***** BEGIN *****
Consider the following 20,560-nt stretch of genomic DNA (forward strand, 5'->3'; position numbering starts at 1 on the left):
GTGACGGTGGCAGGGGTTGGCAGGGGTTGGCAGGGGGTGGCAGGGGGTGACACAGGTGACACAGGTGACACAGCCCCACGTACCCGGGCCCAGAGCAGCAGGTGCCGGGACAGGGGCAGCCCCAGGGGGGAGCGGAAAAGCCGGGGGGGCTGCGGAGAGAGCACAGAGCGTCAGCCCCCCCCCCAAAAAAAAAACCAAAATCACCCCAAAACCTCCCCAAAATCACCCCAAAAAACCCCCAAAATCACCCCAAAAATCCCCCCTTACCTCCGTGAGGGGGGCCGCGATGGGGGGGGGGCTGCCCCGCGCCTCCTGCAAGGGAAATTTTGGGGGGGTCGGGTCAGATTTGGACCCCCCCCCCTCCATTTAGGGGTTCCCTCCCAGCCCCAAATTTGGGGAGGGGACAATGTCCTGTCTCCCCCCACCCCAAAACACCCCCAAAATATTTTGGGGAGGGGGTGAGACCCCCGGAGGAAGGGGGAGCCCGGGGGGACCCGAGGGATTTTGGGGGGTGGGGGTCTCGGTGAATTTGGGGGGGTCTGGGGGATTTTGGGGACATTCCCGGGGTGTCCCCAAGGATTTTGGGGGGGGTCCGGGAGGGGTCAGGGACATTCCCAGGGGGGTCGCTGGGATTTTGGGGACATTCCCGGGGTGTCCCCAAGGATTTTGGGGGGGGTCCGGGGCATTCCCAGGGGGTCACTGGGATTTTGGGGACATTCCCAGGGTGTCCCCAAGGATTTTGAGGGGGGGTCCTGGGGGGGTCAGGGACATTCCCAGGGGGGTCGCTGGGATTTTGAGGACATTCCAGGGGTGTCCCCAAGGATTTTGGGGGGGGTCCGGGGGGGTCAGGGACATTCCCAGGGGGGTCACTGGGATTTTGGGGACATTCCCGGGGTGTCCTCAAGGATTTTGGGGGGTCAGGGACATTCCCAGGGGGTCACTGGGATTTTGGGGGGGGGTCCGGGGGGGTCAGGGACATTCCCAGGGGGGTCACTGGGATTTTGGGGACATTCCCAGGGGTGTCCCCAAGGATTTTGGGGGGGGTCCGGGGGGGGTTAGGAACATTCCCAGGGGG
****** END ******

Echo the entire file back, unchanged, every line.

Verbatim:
Consider the following 20,560-nt stretch of genomic DNA (forward strand, 5'->3'; position numbering starts at 1 on the left):
GTGACGGTGGCAGGGGTTGGCAGGGGTTGGCAGGGGGTGGCAGGGGGTGACACAGGTGACACAGGTGACACAGCCCCACGTACCCGGGCCCAGAGCAGCAGGTGCCGGGACAGGGGCAGCCCCAGGGGGGAGCGGAAAAGCCGGGGGGGCTGCGGAGAGAGCACAGAGCGTCAGCCCCCCCCCCAAAAAAAAAACCAAAATCACCCCAAAACCTCCCCAAAATCACCCCAAAAAACCCCCAAAATCACCCCAAAAATCCCCCCTTACCTCCGTGAGGGGGGCCGCGATGGGGGGGGGGCTGCCCCGCGCCTCCTGCAAGGGAAATTTTGGGGGGGTCGGGTCAGATTTGGACCCCCCCCCCTCCATTTAGGGGTTCCCTCCCAGCCCCAAATTTGGGGAGGGGACAATGTCCTGTCTCCCCCCACCCCAAAACACCCCCAAAATATTTTGGGGAGGGGGTGAGACCCCCGGAGGAAGGGGGAGCCCGGGGGGACCCGAGGGATTTTGGGGGGTGGGGGTCTCGGTGAATTTGGGGGGGTCTGGGGGATTTTGGGGACATTCCCGGGGTGTCCCCAAGGATTTTGGGGGGGGTCCGGGAGGGGTCAGGGACATTCCCAGGGGGGTCGCTGGGATTTTGGGGACATTCCCGGGGTGTCCCCAAGGATTTTGGGGGGGGTCCGGGGCATTCCCAGGGGGTCACTGGGATTTTGGGGACATTCCCAGGGTGTCCCCAAGGATTTTGAGGGGGGGTCCTGGGGGGGTCAGGGACATTCCCAGGGGGGTCGCTGGGATTTTGAGGACATTCCAGGGGTGTCCCCAAGGATTTTGGGGGGGGTCCGGGGGGGTCAGGGACATTCCCAGGGGGGTCACTGGGATTTTGGGGACATTCCCGGGGTGTCCTCAAGGATTTTGGGGGGTCAGGGACATTCCCAGGGGGTCACTGGGATTTTGGGGGGGGGTCCGGGGGGGTCAGGGACATTCCCAGGGGGGTCACTGGGATTTTGGGGACATTCCCAGGGGTGTCCCCAAGGATTTTGGGGGGGGTCCGGGGGGGGTTAGGAACATTCCCAGGGGG